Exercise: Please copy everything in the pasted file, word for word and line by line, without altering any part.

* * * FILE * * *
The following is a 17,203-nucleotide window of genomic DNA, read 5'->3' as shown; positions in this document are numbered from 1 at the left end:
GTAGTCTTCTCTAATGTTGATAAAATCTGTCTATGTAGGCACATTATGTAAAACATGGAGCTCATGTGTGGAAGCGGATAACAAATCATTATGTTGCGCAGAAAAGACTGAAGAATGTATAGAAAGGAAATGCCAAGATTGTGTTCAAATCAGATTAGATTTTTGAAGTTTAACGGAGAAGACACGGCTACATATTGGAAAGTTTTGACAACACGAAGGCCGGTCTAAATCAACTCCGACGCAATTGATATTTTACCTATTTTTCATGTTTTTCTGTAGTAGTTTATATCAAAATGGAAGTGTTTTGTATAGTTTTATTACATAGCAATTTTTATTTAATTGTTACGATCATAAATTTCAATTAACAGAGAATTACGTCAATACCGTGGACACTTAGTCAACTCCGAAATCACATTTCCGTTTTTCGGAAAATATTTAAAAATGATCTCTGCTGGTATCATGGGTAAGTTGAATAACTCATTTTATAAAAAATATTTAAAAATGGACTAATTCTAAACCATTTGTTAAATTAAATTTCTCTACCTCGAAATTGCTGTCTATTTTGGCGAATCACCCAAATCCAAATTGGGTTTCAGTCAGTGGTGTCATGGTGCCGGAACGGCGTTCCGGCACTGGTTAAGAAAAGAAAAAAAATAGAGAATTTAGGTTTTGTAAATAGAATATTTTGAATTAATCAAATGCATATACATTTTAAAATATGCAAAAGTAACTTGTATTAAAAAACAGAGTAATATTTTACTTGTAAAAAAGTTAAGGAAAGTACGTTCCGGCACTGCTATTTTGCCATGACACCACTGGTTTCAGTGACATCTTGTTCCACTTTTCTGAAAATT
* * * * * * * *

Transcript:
The following is a 17,203-nucleotide window of genomic DNA, read 5'->3' as shown; positions in this document are numbered from 1 at the left end:
GTAGTCTTCTCTAATGTTGATAAAATCTGTCTATGTAGGCACATTATGTAAAACATGGAGCTCATGTGTGGAAGCGGATAACAAATCATTATGTTGCGCAGAAAAGACTGAAGAATGTATAGAAAGGAAATGCCAAGATTGTGTTCAAATCAGATTAGATTTTTGAAGTTTAACGGAGAAGACACGGCTACATATTGGAAAGTTTTGACAACACGAAGGCCGGTCTAAATCAACTCCGACGCAATTGATATTTTACCTATTTTTCATGTTTTTCTGTAGTAGTTTATATCAAAATGGAAGTGTTTTGTATAGTTTTATTACATAGCAATTTTTATTTAATTGTTACGATCATAAATTTCAATTAACAGAGAATTACGTCAATACCGTGGACACTTAGTCAACTCCGAAATCACATTTCCGTTTTTCGGAAAATATTTAAAAATGATCTCTGCTGGTATCATGGGTAAGTTGAATAACTCATTTTATAAAAAATATTTAAAAATGGACTAATTCTAAACCATTTGTTAAATTAAATTTCTCTACCTCGAAATTGCTGTCTATTTTGGCGAATCACCCAAATCCAAATTGGGTTTCAGTCAGTGGTGTCATGGTGCCGGAACGGCGTTCCGGCACTGGTTAAGAAAAGAAAAAAAATAGAGAATTTAGGTTTTGTAAATAGAATATTTTGAATTAATCAAATGCATATACATTTTAAAATATGCAAAAGTAACTTGTATTAAAAAACAGAGTAATATTTTACTTGTAAAAAAGTTAAGGAAAGTACGTTCCGGCACTGCTATTTTGCCATGACACCACTGGTTTCAGTGACATCTTGTTCCACTTTTCTGAAAATT